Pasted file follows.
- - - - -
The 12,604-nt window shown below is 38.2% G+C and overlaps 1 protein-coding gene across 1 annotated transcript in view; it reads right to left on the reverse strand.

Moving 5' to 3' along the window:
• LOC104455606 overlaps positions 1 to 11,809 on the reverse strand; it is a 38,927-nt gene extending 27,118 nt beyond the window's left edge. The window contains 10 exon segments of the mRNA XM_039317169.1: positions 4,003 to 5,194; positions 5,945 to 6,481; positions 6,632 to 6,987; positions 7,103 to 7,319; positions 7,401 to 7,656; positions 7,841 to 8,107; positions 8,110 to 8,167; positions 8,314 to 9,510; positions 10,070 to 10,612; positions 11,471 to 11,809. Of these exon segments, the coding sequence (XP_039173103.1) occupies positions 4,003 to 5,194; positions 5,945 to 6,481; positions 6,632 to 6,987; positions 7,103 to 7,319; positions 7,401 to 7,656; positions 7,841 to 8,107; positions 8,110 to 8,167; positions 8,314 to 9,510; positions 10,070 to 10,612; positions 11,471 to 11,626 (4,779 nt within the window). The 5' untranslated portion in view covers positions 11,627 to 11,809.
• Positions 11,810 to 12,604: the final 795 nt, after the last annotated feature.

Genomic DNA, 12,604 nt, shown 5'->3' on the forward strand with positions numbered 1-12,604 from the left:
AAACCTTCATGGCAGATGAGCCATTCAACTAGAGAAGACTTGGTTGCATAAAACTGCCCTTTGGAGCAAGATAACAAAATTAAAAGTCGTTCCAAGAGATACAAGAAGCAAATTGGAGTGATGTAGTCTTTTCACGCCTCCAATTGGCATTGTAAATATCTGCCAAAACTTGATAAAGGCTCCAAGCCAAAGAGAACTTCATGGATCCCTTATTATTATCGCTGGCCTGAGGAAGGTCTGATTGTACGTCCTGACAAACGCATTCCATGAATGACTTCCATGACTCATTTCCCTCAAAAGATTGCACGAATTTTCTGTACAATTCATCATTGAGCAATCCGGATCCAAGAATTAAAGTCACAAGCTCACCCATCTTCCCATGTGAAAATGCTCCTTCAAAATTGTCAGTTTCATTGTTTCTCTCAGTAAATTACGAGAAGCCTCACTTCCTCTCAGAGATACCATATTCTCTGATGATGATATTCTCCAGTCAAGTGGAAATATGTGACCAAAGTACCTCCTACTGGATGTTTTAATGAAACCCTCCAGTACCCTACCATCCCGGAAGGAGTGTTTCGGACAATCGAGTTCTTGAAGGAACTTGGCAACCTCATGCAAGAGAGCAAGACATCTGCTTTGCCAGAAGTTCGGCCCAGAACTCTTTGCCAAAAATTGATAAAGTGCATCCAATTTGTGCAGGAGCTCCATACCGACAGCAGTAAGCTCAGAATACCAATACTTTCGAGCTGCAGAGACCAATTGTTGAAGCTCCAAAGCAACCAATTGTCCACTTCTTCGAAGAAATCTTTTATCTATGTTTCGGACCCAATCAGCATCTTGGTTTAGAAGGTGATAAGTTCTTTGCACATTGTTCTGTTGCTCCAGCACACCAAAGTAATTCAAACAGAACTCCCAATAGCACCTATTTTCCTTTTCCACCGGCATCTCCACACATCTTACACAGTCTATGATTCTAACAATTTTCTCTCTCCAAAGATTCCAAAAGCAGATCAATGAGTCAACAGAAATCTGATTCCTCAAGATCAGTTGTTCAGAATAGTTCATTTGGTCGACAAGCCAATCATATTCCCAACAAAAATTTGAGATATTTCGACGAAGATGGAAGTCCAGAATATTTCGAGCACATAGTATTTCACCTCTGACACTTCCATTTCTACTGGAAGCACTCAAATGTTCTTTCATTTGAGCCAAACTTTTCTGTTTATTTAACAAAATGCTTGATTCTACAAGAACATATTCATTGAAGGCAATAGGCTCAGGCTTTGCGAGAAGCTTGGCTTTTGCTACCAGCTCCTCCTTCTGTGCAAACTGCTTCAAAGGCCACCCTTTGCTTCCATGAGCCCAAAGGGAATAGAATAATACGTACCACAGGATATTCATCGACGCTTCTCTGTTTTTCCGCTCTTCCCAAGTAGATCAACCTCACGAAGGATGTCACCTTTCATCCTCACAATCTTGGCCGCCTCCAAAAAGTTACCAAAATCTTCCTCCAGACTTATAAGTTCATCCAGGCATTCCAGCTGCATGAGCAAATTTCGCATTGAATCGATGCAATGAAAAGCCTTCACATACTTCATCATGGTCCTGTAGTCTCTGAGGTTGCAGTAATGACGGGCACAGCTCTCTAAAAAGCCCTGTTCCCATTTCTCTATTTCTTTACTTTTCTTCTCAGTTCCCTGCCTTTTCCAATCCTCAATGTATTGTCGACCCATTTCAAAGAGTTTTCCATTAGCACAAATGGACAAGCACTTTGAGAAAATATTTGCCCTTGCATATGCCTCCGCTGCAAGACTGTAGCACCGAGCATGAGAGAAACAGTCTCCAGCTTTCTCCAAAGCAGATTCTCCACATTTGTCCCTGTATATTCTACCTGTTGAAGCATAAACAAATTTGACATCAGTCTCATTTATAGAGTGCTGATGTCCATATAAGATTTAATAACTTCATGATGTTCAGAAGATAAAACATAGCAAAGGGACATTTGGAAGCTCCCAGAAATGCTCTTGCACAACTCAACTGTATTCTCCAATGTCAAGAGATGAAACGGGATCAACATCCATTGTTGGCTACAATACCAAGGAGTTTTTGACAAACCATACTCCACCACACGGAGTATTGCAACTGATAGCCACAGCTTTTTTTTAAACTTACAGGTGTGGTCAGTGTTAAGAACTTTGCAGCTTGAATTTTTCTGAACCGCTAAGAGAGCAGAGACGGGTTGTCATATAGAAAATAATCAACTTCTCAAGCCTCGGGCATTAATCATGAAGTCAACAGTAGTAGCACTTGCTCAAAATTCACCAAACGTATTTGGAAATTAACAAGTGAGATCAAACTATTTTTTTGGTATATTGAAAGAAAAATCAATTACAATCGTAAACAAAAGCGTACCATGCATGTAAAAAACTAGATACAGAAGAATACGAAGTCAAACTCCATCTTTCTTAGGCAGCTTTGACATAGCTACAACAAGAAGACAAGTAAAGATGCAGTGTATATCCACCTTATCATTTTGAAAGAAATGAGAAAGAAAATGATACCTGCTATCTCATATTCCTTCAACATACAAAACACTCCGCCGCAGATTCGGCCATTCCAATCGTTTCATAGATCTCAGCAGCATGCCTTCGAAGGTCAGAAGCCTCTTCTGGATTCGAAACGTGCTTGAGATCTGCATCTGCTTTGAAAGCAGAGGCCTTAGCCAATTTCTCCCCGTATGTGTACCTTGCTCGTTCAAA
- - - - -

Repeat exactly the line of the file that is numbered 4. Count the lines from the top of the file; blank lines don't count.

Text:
• Positions 11,810 to 12,604: the final 795 nt, after the last annotated feature.